The other thing that I'm super proud of in IDSS is our honor society, Alpha Iota Sigma. We have one of the largest chapters of the honor society at GSU, and we’re inducting more members every year.
GSU Newsroom: How does your work revolve around mentorship?
Harris: My own research around first-generation college students has to do with mentoring and how, in order to prepare them for graduate school in particular, they have to see people and work alongside people who are headed into graduate school or headed into academic careers. So I'm making sure that students have good mentoring experiences and even junior faculty have good mentoring experiences.
I want to teach students that they need a career that they're passionate about, that’s also going to be profitable enough for them to be able to maintain themselves and their futures. I think that's the part of the story that's really missing for our more underserved communities. They're not trained to think like that. Students need to run into people who are going to steer them directly or indirectly into career paths that are more lucrative.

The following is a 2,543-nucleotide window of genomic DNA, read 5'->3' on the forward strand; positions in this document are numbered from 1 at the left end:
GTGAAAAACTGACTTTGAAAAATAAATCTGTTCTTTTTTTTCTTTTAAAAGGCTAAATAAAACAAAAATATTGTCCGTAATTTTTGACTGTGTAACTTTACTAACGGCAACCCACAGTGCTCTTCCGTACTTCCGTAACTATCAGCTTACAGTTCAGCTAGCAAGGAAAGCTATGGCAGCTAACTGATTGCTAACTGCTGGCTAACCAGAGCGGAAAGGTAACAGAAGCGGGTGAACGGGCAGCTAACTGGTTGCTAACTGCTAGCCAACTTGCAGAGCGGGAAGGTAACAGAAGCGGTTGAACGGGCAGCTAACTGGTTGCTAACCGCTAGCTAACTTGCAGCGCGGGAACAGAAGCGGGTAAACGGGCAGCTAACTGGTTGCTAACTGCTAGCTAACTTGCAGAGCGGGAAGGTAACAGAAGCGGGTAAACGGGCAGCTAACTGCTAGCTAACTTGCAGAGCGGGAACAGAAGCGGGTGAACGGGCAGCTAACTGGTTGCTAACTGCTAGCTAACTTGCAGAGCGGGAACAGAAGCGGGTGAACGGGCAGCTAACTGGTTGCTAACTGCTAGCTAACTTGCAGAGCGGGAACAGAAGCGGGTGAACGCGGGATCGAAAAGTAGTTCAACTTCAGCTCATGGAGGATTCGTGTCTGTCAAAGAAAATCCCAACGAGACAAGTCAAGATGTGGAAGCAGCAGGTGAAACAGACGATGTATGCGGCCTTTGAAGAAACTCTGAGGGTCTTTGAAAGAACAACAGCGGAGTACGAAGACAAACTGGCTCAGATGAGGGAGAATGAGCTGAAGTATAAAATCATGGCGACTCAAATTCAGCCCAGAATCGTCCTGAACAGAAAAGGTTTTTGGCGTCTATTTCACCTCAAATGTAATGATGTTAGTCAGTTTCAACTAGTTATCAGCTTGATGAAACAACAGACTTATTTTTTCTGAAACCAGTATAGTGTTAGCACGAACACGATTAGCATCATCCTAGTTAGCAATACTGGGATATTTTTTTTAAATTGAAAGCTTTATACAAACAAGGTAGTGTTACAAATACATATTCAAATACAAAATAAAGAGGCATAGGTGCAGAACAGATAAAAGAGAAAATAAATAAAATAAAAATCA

Let’s say you want to be an artist, and maybe what you need are good marketing skills, good business skills, good branding skills to be able to sell your art. You do not need to be in the mindset of the starving artist. There's a myth that you have to be a starving artist, but there's also artists who are millionaires. Why not? Why can't we strive to be that?
GSU Newsroom: Why are Faculty-in-Residence important to the students living in Prairie Place?